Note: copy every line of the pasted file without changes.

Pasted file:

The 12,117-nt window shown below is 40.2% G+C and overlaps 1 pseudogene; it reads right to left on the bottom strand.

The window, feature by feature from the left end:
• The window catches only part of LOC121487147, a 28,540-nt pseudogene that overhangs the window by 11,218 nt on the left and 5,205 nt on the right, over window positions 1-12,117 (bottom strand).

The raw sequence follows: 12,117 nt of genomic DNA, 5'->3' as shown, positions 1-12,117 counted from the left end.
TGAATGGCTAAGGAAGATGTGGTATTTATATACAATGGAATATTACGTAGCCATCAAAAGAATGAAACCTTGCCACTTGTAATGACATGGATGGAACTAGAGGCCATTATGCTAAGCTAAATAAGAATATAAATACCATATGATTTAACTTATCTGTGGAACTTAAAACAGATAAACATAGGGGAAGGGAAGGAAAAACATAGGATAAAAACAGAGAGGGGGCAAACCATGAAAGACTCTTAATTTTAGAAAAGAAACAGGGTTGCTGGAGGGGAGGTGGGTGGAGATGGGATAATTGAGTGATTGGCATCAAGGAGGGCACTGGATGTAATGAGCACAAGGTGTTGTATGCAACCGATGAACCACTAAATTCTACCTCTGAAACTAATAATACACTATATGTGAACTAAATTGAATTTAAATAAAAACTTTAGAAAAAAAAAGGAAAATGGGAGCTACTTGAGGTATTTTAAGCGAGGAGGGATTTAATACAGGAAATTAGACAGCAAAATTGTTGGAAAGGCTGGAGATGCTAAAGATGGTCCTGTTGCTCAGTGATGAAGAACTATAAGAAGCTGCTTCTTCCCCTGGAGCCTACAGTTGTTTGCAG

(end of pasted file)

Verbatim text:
The 12,117-nt window shown below is 40.2% G+C and overlaps 1 pseudogene; it reads right to left on the bottom strand.

The window, feature by feature from the left end:
• The window catches only part of LOC121487147, a 28,540-nt pseudogene that overhangs the window by 11,218 nt on the left and 5,205 nt on the right, over window positions 1-12,117 (bottom strand).

The raw sequence follows: 12,117 nt of genomic DNA, 5'->3' as shown, positions 1-12,117 counted from the left end.
TGAATGGCTAAGGAAGATGTGGTATTTATATACAATGGAATATTACGTAGCCATCAAAAGAATGAAACCTTGCCACTTGTAATGACATGGATGGAACTAGAGGCCATTATGCTAAGCTAAATAAGAATATAAATACCATATGATTTAACTTATCTGTGGAACTTAAAACAGATAAACATAGGGGAAGGGAAGGAAAAACATAGGATAAAAACAGAGAGGGGGCAAACCATGAAAGACTCTTAATTTTAGAAAAGAAACAGGGTTGCTGGAGGGGAGGTGGGTGGAGATGGGATAATTGAGTGATTGGCATCAAGGAGGGCACTGGATGTAATGAGCACAAGGTGTTGTATGCAACCGATGAACCACTAAATTCTACCTCTGAAACTAATAATACACTATATGTGAACTAAATTGAATTTAAATAAAAACTTTAGAAAAAAAAAGGAAAATGGGAGCTACTTGAGGTATTTTAAGCGAGGAGGGATTTAATACAGGAAATTAGACAGCAAAATTGTTGGAAAGGCTGGAGATGCTAAAGATGGTCCTGTTGCTCAGTGATGAAGAACTATAAGAAGCTGCTTCTTCCCCTGGAGCCTACAGTTGTTTGCAG